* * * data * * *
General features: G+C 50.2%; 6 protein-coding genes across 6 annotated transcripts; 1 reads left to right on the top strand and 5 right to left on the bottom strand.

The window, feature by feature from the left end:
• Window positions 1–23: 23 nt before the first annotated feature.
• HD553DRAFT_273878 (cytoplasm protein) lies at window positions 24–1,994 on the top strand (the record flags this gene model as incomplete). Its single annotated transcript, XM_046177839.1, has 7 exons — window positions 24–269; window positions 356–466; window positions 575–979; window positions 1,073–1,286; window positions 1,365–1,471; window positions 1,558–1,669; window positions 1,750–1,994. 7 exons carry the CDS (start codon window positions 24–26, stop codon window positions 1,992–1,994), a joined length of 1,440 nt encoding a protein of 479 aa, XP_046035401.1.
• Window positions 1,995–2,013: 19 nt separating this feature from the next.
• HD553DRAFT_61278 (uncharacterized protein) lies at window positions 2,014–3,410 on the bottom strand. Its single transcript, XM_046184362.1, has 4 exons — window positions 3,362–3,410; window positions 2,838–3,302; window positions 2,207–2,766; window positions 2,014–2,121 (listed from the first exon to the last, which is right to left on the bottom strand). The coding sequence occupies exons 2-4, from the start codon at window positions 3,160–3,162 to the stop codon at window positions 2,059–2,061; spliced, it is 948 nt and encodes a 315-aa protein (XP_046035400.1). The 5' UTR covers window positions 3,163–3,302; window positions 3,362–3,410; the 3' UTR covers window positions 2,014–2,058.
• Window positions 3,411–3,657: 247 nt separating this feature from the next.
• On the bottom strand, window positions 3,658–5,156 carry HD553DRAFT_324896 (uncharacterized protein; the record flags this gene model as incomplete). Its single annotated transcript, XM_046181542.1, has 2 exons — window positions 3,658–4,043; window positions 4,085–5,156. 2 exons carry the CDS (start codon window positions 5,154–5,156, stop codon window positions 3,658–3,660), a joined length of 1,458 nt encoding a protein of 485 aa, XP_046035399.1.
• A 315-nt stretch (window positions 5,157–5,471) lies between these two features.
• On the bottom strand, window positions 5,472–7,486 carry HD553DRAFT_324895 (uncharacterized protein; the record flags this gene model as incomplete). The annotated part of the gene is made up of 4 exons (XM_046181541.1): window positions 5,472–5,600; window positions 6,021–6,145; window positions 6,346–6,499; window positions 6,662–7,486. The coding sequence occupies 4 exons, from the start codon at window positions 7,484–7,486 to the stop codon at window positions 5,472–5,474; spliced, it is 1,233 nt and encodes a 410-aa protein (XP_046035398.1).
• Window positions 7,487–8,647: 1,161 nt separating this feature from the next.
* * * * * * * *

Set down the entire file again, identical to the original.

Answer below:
General features: G+C 50.2%; 6 protein-coding genes across 6 annotated transcripts; 1 reads left to right on the top strand and 5 right to left on the bottom strand.

The window, feature by feature from the left end:
• Window positions 1–23: 23 nt before the first annotated feature.
• HD553DRAFT_273878 (cytoplasm protein) lies at window positions 24–1,994 on the top strand (the record flags this gene model as incomplete). Its single annotated transcript, XM_046177839.1, has 7 exons — window positions 24–269; window positions 356–466; window positions 575–979; window positions 1,073–1,286; window positions 1,365–1,471; window positions 1,558–1,669; window positions 1,750–1,994. 7 exons carry the CDS (start codon window positions 24–26, stop codon window positions 1,992–1,994), a joined length of 1,440 nt encoding a protein of 479 aa, XP_046035401.1.
• Window positions 1,995–2,013: 19 nt separating this feature from the next.
• HD553DRAFT_61278 (uncharacterized protein) lies at window positions 2,014–3,410 on the bottom strand. Its single transcript, XM_046184362.1, has 4 exons — window positions 3,362–3,410; window positions 2,838–3,302; window positions 2,207–2,766; window positions 2,014–2,121 (listed from the first exon to the last, which is right to left on the bottom strand). The coding sequence occupies exons 2-4, from the start codon at window positions 3,160–3,162 to the stop codon at window positions 2,059–2,061; spliced, it is 948 nt and encodes a 315-aa protein (XP_046035400.1). The 5' UTR covers window positions 3,163–3,302; window positions 3,362–3,410; the 3' UTR covers window positions 2,014–2,058.
• Window positions 3,411–3,657: 247 nt separating this feature from the next.
• On the bottom strand, window positions 3,658–5,156 carry HD553DRAFT_324896 (uncharacterized protein; the record flags this gene model as incomplete). Its single annotated transcript, XM_046181542.1, has 2 exons — window positions 3,658–4,043; window positions 4,085–5,156. 2 exons carry the CDS (start codon window positions 5,154–5,156, stop codon window positions 3,658–3,660), a joined length of 1,458 nt encoding a protein of 485 aa, XP_046035399.1.
• A 315-nt stretch (window positions 5,157–5,471) lies between these two features.
• On the bottom strand, window positions 5,472–7,486 carry HD553DRAFT_324895 (uncharacterized protein; the record flags this gene model as incomplete). The annotated part of the gene is made up of 4 exons (XM_046181541.1): window positions 5,472–5,600; window positions 6,021–6,145; window positions 6,346–6,499; window positions 6,662–7,486. The coding sequence occupies 4 exons, from the start codon at window positions 7,484–7,486 to the stop codon at window positions 5,472–5,474; spliced, it is 1,233 nt and encodes a 410-aa protein (XP_046035398.1).
• Window positions 7,487–8,647: 1,161 nt separating this feature from the next.